On the whole these are keyboard-driven songs, some with funky bass (& augmented with female vocals, as per Berserker) and some with atmospheric sax - but Gary's still rather doomy lyrics - he sounds (justifiably) hurt & angered by the apathy of the media, radio stations & the record-buying public in general towards his music.

The main problem is the cluttered 80s production, and that the album lacks a strong central focal point - there is no big hit on here. I believe 3 of the songs were low-charting hits - the best being the moody sax-laden 'I Still Remember', which closed the original album, and sounds much less dated now than 'Call Out the Dogs', for instance. Gary's formula seem to be wearing a bit thin at this point - a change was needed.
To be fair, if the contemporary catchy & surprisingly good Sharpe/Numan chart hit 'Change Your Mind' had been included here, it could have lifted this whole album up a notch.

The female backing singers become overused & irritating too, as if Gary doesn't feel he can cut it as a singer anymore without them drowning him out on every chorus.

As other reviewers have said, the extra tracks added for this release are excellent, & certainly make it worth buying this CD version.
The Blade Runner extracts are interesting too - this is obviously a film that inpsired Gary.

This seems to mark a transational period for Gary, where he lacked a genre. It's pre-goth/industrial, & 'new wave' has long since been absorbed into the mainstream.
He was to briefly bounce back chart-wise in fine form however the following year though with the stonking autobiographical hit 'I Can't Stop'.
He would eventually, after years of unwisely flirting with electronic funk & alienating his fans after this, find his feet in new realms - realms which he'd probably inspired in the first place.
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1 of 1 people found the following review helpful
3.0 out of 5 stars The One Where The Rot Set In, 10 Feb 2012
By 
Pink (Great Britain) - See all my reviews
This review is from: The Fury (Audio CD)
Opinion is divided among fans as to when exactly the rot started to set into Gary Numan's work, but for me this was the one.

By this time Gary was composing solely for the PPG Wave sampler/sequencer and in contrast to previous album `Berserker', here its hard sound is not softened by a human rythmn section or any organic instrumentation. The result is a cold, soul-less affair that, while not necessarily repelling the listener, doesn't exactly draw you in.

It's not all bad though. Numan's peerless songwriting was still intact and there are some great songs on `The Fury', such as the poppy `Your Fascination', the clanking robotic `Creatures' and the sleazy machine-funk of `Tricks'. Add those to the beautiful ballad `I Still Remember', the chilling, claustrophobic `God Only Knows' and the stomping single `Call Out The Dogs' and you've got some excellent material, it's just that it's presented in such a dry, charmless manner.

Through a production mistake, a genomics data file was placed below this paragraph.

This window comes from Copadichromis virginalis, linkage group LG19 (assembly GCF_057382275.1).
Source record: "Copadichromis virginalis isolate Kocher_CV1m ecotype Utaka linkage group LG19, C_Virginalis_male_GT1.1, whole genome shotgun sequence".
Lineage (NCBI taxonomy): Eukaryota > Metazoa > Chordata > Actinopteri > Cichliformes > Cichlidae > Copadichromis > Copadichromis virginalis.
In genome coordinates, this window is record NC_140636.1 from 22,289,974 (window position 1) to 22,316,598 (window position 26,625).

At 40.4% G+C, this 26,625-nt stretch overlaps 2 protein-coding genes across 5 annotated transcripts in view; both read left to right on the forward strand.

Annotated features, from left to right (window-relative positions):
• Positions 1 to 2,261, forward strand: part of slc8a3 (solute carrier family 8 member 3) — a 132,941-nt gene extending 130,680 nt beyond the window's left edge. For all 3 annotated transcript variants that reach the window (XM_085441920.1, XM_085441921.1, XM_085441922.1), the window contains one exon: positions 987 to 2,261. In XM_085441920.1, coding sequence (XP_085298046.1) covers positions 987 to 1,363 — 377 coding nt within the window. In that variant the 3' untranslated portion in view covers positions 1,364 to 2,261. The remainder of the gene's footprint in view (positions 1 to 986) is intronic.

This was also his first album to include any filler; the drab and uninspired `Pleasure Skin' and tuneless `This Disease' would not be missed if they were accidentally deleted from your I-Pod, and neither would the forgettable single 'Miracles' nor any of the B-sides from the era.

If you're a fan, you'll already own at least one copy of `The Fury'. But if you're new to Numan, `The Fury' is hardly a dreadful album but there are way, way better ones. I'd recommend you start somewhere earlier in his catalogue, or with any releases from 1994 onwards.
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7 of 9 people found the following review helpful
4.0 out of 5 stars the fury, anger and frustration, 30 Aug 2003
This review is from: The Fury (Audio CD)
The fury is the best of the albums in his "ive lost my direction slightly" period. It has the moody feel of I assasin,but a more rock sound, it has the funky/ bluesy side of warriors,Its miles better than Metal rhythm, which was just a very samey album,and i cant play Metal Rhythm all the way through, with out feeling as if he was very disappointed after he had finished making it. Though he does have a dig at radio stations not playing his music on one of the tracks.Maybe aimed at the american market.Its better than Machine and Soul, which has more Machine in it , than Soul in it. If you liked I assasin, you ought to like this too. There are samples of bits of the soundtrack to blade runner in it,some of it could easily BE the sound track to blade runner, its very futuristic/moody sound would fit perfectly in blade runner.If you like numans darker/moody/anti god side, buy Exile and Sacrifice.If you didnt like Outland, his attempt at a "concept " album,good in places, but generally a bit "plastic and manufactured sounding" you will like The Fury